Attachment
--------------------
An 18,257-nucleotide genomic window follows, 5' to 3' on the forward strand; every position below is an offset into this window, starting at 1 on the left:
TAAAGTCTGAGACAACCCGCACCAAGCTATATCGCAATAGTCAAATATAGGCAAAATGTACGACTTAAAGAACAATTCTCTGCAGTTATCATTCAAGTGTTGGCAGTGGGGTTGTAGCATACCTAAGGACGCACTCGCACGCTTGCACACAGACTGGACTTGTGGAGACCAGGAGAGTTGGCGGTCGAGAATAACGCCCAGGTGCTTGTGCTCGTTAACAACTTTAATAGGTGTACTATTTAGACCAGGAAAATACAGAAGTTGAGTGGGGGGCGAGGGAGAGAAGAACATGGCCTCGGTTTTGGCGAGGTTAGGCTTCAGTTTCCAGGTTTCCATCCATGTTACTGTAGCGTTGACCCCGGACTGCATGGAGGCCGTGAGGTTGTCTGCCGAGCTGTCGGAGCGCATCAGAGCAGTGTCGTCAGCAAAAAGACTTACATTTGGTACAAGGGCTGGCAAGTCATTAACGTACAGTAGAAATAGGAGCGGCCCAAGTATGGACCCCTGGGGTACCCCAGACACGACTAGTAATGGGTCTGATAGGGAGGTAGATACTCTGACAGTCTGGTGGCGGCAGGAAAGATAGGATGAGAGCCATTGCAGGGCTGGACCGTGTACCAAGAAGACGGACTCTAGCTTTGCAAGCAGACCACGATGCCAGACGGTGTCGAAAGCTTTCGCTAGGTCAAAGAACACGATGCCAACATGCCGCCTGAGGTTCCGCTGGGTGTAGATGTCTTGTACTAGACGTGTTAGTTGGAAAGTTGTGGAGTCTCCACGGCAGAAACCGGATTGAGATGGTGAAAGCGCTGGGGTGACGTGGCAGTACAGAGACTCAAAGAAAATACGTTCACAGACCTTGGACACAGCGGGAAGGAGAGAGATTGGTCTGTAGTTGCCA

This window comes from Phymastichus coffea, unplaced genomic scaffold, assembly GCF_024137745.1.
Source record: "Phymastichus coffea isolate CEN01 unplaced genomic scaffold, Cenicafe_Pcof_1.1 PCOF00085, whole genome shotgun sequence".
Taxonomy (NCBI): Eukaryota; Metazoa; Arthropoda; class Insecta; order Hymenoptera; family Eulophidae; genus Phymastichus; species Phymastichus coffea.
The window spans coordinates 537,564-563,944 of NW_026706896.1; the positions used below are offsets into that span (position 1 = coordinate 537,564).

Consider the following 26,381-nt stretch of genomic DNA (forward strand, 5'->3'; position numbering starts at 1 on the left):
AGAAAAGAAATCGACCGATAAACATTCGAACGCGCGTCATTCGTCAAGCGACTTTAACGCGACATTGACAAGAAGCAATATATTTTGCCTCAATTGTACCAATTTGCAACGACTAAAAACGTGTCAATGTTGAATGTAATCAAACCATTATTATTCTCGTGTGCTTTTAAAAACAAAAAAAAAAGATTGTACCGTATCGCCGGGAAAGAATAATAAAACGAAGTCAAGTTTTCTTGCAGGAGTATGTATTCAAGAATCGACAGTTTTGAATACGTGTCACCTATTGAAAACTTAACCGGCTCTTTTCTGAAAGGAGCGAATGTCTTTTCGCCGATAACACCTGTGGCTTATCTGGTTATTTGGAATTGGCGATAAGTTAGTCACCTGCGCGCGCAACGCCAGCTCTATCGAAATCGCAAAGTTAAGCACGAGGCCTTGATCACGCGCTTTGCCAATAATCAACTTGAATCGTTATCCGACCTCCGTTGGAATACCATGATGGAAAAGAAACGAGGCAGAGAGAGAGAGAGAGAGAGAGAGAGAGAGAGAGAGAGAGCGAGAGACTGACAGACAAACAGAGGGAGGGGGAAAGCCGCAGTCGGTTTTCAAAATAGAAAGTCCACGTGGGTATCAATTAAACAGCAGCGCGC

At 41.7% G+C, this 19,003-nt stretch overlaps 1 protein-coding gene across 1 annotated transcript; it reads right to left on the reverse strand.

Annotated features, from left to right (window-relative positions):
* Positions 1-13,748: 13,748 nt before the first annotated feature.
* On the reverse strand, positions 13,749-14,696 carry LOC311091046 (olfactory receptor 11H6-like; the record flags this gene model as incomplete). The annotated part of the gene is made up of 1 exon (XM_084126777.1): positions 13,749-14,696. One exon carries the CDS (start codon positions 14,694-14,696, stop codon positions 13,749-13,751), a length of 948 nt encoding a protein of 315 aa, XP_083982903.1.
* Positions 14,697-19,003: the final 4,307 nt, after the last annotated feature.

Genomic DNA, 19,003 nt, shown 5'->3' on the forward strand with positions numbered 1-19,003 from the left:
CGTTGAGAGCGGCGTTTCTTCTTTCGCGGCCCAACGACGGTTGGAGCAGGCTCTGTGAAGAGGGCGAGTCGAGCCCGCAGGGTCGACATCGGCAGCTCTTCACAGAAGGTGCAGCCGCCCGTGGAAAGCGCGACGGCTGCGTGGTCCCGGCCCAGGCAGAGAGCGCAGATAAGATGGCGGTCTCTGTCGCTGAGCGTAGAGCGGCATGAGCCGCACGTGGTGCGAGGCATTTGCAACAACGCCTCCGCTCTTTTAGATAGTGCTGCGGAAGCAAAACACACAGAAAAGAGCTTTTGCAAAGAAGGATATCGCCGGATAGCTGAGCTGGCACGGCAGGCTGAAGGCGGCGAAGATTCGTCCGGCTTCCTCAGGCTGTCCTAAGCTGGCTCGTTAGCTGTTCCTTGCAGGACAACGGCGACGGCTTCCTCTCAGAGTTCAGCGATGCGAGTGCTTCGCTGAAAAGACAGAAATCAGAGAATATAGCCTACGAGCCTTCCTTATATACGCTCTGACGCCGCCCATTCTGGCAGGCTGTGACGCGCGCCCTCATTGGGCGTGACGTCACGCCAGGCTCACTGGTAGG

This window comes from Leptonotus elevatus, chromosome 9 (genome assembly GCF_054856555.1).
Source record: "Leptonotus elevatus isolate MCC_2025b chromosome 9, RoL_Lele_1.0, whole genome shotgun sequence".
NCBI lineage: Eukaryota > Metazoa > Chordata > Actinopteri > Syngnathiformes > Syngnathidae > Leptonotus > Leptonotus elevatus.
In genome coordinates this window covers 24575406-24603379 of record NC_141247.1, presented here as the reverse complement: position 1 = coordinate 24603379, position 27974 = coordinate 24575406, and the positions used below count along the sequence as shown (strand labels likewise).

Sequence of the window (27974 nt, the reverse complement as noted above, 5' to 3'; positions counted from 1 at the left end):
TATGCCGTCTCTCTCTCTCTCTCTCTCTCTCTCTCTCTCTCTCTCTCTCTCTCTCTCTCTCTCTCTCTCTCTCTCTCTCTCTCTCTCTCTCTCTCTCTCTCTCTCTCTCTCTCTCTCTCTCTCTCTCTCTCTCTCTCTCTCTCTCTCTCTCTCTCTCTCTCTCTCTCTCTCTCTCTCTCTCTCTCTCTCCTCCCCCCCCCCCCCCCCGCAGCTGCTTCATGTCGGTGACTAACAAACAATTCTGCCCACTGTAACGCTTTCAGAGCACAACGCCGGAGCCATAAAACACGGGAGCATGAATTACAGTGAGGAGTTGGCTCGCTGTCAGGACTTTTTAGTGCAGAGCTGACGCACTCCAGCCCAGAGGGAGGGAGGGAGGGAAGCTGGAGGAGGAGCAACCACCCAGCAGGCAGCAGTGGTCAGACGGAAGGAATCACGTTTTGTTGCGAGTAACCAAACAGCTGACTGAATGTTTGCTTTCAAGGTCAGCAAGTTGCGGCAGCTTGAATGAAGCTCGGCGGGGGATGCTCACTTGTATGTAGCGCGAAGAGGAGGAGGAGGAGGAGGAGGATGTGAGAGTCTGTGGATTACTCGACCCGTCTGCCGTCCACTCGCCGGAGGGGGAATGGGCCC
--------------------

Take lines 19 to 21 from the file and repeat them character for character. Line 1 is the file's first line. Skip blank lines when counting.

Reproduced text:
In genome coordinates this window covers 24575406-24603379 of record NC_141247.1, presented here as the reverse complement: position 1 = coordinate 24603379, position 27974 = coordinate 24575406, and the positions used below count along the sequence as shown (strand labels likewise).

Sequence of the window (27974 nt, the reverse complement as noted above, 5' to 3'; positions counted from 1 at the left end):
TATGCCGTCTCTCTCTCTCTCTCTCTCTCTCTCTCTCTCTCTCTCTCTCTCTCTCTCTCTCTCTCTCTCTCTCTCTCTCTCTCTCTCTCTCTCTCTCTCTCTCTCTCTCTCTCTCTCTCTCTCTCTCTCTCTCTCTCTCTCTCTCTCTCTCTCTCTCTCTCTCTCTCTCTCTCTCTCTCTCTCTCTCTCCTCCCCCCCCCCCCCCCCGCAGCTGCTTCATGTCGGTGACTAACAAACAATTCTGCCCACTGTAACGCTTTCAGAGCACAACGCCGGAGCCATAAAACACGGGAGCATGAATTACAGTGAGGAGTTGGCTCGCTGTCAGGACTTTTTAGTGCAGAGCTGACGCACTCCAGCCCAGAGGGAGGGAGGGAGGGAAGCTGGAGGAGGAGCAACCACCCAGCAGGCAGCAGTGGTCAGACGGAAGGAATCACGTTTTGTTGCGAGTAACCAAACAGCTGACTGAATGTTTGCTTTCAAGGTCAGCAAGTTGCGGCAGCTTGAATGAAGCTCGGCGGGGGATGCTCACTTGTATGTAGCGCGAAGAGGAGGAGGAGGAGGAGGAGGATGTGAGAGTCTGTGGATTACTCGACCCGTCTGCCGTCCACTCGCCGGAGGGGGAATGGGCCC